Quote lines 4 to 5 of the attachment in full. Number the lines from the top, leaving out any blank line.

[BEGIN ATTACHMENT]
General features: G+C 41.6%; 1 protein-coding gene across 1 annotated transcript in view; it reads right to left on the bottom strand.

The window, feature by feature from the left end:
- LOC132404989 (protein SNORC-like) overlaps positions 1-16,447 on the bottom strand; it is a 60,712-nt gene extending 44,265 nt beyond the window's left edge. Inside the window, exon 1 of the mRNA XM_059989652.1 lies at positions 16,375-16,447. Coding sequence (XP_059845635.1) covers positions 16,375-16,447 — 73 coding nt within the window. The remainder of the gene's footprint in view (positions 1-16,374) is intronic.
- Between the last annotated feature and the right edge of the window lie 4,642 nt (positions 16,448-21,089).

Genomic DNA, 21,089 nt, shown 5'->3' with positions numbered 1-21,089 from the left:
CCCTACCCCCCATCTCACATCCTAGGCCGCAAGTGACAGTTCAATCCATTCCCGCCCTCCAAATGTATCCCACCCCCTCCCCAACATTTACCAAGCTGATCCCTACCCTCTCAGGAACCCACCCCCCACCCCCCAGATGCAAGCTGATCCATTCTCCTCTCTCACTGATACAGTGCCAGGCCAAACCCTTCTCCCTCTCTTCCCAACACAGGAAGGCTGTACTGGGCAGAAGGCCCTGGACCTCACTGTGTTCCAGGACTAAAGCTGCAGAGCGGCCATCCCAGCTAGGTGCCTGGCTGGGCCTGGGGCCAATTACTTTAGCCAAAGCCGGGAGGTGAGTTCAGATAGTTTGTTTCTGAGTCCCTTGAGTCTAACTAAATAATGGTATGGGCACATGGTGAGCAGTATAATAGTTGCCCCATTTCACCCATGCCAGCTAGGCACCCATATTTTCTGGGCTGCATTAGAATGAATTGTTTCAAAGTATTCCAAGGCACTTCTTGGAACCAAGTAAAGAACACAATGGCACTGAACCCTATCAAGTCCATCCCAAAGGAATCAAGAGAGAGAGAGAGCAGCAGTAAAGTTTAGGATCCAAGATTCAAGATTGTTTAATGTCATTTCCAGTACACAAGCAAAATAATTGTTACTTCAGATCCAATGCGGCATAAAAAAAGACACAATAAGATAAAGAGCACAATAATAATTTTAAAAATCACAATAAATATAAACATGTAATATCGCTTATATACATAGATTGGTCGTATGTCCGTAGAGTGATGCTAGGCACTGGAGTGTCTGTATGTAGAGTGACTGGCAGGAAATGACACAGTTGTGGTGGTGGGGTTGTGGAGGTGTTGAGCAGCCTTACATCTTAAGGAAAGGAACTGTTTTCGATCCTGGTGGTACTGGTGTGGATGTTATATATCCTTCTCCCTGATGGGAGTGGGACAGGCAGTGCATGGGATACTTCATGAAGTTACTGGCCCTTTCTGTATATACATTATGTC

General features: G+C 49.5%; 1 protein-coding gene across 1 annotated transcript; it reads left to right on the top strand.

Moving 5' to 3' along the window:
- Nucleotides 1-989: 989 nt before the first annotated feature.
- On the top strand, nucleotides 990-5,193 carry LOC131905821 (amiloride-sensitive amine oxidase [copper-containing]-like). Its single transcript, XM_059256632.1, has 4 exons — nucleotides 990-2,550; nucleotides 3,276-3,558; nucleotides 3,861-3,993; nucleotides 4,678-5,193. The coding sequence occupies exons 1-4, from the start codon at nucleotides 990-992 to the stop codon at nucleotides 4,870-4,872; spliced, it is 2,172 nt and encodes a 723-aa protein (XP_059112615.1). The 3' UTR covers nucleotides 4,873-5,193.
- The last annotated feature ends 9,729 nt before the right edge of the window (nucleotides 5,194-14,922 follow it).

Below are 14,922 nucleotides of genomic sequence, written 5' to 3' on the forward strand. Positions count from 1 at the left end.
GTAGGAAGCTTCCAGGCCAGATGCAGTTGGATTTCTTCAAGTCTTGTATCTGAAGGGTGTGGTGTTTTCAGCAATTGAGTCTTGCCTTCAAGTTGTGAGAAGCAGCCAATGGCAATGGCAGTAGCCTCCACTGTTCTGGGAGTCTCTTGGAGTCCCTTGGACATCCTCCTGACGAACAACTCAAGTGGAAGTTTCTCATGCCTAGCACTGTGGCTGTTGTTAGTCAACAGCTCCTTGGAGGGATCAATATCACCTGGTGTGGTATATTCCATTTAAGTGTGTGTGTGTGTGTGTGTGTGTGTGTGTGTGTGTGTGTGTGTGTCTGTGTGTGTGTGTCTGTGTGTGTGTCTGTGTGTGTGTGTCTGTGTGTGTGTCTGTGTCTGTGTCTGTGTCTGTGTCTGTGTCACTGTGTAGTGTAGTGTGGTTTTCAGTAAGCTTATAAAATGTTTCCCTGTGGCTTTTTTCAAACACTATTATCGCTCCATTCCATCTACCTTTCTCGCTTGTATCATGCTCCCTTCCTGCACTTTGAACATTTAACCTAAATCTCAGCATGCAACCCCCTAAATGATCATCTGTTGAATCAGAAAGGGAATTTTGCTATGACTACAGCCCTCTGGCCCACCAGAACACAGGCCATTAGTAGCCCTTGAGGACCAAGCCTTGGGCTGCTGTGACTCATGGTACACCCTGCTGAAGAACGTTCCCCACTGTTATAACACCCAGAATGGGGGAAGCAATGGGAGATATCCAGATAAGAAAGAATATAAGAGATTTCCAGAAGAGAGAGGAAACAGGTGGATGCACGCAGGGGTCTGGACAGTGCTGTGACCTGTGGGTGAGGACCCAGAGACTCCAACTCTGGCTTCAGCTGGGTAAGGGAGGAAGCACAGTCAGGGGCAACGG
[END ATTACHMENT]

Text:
- Between the last annotated feature and the right edge of the window lie 4,642 nt (positions 16,448-21,089).

Genomic DNA, 21,089 nt, shown 5'->3' with positions numbered 1-21,089 from the left: